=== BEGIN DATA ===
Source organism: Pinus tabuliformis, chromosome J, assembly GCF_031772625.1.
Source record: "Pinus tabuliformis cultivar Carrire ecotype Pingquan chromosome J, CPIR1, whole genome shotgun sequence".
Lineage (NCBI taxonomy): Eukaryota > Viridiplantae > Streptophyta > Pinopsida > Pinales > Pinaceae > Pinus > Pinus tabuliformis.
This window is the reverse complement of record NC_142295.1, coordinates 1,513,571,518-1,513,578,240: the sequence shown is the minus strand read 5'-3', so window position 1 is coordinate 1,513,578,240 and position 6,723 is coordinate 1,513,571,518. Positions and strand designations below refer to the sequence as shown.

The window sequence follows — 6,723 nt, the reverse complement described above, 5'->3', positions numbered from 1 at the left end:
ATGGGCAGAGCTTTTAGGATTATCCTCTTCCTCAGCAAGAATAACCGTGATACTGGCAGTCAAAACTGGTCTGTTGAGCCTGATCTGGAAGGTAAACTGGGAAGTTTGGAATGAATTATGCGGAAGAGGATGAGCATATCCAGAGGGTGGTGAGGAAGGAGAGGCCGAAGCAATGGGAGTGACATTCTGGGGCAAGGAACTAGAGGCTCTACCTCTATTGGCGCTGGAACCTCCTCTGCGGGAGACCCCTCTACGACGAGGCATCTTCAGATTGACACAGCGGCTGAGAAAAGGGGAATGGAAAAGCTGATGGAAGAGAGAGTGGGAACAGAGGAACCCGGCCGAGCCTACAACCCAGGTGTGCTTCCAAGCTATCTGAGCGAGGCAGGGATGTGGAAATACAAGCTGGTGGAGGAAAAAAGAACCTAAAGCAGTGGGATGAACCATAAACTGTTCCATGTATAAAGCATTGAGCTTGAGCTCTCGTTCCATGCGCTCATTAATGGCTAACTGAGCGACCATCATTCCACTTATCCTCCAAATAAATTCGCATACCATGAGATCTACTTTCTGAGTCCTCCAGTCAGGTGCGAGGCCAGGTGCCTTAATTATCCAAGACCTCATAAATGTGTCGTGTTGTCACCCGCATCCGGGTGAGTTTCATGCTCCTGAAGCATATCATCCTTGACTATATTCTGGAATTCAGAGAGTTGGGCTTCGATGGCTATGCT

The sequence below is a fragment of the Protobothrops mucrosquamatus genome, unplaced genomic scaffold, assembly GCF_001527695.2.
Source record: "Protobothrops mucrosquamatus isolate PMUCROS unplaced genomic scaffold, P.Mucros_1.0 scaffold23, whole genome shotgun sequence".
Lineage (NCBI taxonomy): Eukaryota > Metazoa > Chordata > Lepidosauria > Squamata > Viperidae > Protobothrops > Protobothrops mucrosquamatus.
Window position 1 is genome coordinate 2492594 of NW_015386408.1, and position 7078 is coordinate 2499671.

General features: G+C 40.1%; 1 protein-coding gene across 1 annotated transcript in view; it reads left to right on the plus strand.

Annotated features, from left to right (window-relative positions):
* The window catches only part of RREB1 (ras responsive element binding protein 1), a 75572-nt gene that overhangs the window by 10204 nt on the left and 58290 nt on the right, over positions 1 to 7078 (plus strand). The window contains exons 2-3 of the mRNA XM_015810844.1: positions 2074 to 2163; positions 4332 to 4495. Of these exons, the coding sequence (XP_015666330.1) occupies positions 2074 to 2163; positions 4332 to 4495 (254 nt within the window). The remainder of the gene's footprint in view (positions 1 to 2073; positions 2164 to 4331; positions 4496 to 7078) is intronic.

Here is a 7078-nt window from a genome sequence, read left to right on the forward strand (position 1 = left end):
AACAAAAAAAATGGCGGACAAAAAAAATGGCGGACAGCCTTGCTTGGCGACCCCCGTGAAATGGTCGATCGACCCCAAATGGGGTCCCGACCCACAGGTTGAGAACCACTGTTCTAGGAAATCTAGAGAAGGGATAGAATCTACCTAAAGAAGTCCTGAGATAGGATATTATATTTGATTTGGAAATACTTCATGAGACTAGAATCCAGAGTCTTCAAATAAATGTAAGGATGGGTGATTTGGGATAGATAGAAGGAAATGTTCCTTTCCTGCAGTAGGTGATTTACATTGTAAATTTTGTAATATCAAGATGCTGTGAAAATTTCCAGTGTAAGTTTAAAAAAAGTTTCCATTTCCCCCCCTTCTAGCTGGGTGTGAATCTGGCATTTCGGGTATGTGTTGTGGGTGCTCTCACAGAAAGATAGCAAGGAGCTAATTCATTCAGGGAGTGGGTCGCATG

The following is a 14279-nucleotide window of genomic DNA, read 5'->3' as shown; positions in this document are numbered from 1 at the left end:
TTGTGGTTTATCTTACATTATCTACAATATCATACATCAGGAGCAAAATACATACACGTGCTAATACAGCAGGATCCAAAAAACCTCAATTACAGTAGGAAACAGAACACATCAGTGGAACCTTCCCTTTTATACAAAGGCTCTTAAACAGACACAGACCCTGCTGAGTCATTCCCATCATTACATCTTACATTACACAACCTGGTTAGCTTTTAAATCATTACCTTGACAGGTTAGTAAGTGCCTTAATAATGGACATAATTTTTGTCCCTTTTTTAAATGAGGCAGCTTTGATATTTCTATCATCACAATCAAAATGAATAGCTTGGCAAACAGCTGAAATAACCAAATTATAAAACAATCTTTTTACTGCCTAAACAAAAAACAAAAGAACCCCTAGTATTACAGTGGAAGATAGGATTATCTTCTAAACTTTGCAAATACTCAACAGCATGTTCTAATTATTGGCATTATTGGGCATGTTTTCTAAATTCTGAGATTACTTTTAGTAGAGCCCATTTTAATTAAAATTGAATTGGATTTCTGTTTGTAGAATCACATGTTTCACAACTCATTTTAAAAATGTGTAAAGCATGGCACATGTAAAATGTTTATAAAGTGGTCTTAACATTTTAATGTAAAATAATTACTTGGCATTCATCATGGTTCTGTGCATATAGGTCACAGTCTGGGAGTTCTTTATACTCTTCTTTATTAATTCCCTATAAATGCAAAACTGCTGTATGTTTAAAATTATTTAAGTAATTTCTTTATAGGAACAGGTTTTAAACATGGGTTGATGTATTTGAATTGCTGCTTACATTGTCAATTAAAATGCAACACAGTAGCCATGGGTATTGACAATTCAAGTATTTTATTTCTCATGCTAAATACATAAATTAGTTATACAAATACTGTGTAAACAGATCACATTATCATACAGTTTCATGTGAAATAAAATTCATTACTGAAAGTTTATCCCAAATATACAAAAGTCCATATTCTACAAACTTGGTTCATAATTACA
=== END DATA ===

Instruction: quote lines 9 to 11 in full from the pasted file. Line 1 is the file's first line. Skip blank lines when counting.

Lineage (NCBI taxonomy): Eukaryota > Metazoa > Chordata > Lepidosauria > Squamata > Viperidae > Protobothrops > Protobothrops mucrosquamatus.
Window position 1 is genome coordinate 2492594 of NW_015386408.1, and position 7078 is coordinate 2499671.

General features: G+C 40.1%; 1 protein-coding gene across 1 annotated transcript in view; it reads left to right on the plus strand.